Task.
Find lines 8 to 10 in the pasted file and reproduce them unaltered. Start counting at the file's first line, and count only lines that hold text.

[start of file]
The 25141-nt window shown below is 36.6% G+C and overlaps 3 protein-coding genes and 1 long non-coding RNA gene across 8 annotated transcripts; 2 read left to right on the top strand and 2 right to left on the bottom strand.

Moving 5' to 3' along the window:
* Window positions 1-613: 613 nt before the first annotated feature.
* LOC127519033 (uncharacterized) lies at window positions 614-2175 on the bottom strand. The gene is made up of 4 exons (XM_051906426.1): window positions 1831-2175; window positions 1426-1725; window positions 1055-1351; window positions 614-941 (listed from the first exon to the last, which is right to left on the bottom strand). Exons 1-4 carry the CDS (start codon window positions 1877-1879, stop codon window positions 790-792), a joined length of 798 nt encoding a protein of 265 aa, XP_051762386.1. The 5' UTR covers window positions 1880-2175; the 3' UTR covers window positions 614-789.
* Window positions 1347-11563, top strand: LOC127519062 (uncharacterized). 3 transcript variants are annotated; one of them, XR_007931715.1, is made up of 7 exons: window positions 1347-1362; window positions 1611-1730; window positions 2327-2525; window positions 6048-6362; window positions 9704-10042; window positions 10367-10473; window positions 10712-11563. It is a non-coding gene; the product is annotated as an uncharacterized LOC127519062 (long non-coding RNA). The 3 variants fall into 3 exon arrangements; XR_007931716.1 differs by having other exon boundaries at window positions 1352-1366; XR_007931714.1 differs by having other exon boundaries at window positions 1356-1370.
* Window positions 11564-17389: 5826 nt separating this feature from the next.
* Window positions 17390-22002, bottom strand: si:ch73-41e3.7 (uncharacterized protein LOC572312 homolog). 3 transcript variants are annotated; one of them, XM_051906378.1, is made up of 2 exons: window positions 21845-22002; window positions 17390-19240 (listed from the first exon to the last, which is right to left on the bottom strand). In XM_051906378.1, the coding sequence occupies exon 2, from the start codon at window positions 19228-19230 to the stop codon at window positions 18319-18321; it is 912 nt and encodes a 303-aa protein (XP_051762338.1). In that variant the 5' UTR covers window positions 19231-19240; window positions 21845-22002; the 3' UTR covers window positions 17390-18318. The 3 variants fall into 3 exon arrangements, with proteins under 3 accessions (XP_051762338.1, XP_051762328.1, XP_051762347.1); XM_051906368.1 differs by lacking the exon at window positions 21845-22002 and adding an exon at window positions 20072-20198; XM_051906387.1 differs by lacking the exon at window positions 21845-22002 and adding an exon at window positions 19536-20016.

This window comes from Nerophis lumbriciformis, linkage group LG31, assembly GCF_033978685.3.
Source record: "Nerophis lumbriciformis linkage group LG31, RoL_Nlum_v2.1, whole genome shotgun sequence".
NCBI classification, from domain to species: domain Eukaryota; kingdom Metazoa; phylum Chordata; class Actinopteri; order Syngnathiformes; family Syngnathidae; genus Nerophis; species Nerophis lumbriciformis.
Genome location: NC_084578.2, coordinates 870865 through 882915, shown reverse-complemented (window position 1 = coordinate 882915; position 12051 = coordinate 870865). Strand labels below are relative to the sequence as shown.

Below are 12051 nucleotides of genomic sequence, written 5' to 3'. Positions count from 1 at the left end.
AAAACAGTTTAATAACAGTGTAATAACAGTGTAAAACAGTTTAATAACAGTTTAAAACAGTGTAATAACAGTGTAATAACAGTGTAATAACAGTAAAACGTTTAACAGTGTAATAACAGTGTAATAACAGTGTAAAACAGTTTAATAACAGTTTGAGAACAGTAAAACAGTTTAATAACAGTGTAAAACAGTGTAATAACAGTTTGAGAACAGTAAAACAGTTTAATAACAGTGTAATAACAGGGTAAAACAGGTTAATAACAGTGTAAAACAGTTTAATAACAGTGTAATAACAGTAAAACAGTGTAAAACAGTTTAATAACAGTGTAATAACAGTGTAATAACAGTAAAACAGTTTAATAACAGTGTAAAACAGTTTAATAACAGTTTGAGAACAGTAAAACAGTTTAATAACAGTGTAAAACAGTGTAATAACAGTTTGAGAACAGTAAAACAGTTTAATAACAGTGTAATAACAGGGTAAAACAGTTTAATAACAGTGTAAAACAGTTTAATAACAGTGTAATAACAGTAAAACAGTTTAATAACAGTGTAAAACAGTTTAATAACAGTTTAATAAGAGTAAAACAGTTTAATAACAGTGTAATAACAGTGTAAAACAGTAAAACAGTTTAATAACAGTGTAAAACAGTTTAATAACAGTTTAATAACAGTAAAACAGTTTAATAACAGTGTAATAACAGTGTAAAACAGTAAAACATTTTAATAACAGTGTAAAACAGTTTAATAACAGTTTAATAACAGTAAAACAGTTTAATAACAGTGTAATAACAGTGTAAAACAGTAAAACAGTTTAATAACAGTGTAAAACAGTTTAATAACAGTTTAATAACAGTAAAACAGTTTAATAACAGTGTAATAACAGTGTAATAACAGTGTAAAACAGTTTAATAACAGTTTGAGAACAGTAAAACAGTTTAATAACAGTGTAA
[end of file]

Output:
This window comes from Nerophis lumbriciformis, linkage group LG31, assembly GCF_033978685.3.
Source record: "Nerophis lumbriciformis linkage group LG31, RoL_Nlum_v2.1, whole genome shotgun sequence".
NCBI classification, from domain to species: domain Eukaryota; kingdom Metazoa; phylum Chordata; class Actinopteri; order Syngnathiformes; family Syngnathidae; genus Nerophis; species Nerophis lumbriciformis.